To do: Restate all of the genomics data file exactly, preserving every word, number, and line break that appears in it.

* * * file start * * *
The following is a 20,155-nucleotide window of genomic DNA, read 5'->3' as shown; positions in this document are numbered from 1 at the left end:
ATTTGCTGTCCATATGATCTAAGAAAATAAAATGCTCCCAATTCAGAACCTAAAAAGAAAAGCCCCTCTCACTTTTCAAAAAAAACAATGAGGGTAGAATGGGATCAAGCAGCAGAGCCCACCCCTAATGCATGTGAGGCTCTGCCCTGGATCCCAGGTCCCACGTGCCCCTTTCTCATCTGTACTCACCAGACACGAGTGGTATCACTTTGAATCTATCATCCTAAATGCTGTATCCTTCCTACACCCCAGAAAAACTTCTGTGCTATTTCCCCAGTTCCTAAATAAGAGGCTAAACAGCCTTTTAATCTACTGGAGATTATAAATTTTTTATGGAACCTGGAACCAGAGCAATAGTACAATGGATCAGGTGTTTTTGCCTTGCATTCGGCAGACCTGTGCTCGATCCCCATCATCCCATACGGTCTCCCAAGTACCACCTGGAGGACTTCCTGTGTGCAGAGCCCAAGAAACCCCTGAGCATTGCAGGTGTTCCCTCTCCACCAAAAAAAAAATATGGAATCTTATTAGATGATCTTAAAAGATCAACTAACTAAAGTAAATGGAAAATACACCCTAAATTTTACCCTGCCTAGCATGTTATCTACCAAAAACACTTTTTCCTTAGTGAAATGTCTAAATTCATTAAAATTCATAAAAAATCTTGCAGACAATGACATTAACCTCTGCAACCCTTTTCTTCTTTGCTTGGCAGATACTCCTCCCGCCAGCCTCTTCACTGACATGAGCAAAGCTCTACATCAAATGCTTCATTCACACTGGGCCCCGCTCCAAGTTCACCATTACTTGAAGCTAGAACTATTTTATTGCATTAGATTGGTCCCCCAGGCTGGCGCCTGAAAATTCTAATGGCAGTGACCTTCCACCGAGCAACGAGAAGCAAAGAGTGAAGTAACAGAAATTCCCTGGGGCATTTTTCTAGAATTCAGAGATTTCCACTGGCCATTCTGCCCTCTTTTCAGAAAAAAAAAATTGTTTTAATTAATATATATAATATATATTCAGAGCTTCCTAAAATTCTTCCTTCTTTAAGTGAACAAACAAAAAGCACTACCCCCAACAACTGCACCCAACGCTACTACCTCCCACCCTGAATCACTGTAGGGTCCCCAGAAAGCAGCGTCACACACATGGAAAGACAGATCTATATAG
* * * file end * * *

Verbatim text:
The following is a 20,155-nucleotide window of genomic DNA, read 5'->3' as shown; positions in this document are numbered from 1 at the left end:
ATTTGCTGTCCATATGATCTAAGAAAATAAAATGCTCCCAATTCAGAACCTAAAAAGAAAAGCCCCTCTCACTTTTCAAAAAAAACAATGAGGGTAGAATGGGATCAAGCAGCAGAGCCCACCCCTAATGCATGTGAGGCTCTGCCCTGGATCCCAGGTCCCACGTGCCCCTTTCTCATCTGTACTCACCAGACACGAGTGGTATCACTTTGAATCTATCATCCTAAATGCTGTATCCTTCCTACACCCCAGAAAAACTTCTGTGCTATTTCCCCAGTTCCTAAATAAGAGGCTAAACAGCCTTTTAATCTACTGGAGATTATAAATTTTTTATGGAACCTGGAACCAGAGCAATAGTACAATGGATCAGGTGTTTTTGCCTTGCATTCGGCAGACCTGTGCTCGATCCCCATCATCCCATACGGTCTCCCAAGTACCACCTGGAGGACTTCCTGTGTGCAGAGCCCAAGAAACCCCTGAGCATTGCAGGTGTTCCCTCTCCACCAAAAAAAAAATATGGAATCTTATTAGATGATCTTAAAAGATCAACTAACTAAAGTAAATGGAAAATACACCCTAAATTTTACCCTGCCTAGCATGTTATCTACCAAAAACACTTTTTCCTTAGTGAAATGTCTAAATTCATTAAAATTCATAAAAAATCTTGCAGACAATGACATTAACCTCTGCAACCCTTTTCTTCTTTGCTTGGCAGATACTCCTCCCGCCAGCCTCTTCACTGACATGAGCAAAGCTCTACATCAAATGCTTCATTCACACTGGGCCCCGCTCCAAGTTCACCATTACTTGAAGCTAGAACTATTTTATTGCATTAGATTGGTCCCCCAGGCTGGCGCCTGAAAATTCTAATGGCAGTGACCTTCCACCGAGCAACGAGAAGCAAAGAGTGAAGTAACAGAAATTCCCTGGGGCATTTTTCTAGAATTCAGAGATTTCCACTGGCCATTCTGCCCTCTTTTCAGAAAAAAAAAATTGTTTTAATTAATATATATAATATATATTCAGAGCTTCCTAAAATTCTTCCTTCTTTAAGTGAACAAACAAAAAGCACTACCCCCAACAACTGCACCCAACGCTACTACCTCCCACCCTGAATCACTGTAGGGTCCCCAGAAAGCAGCGTCACACACATGGAAAGACAGATCTATATAG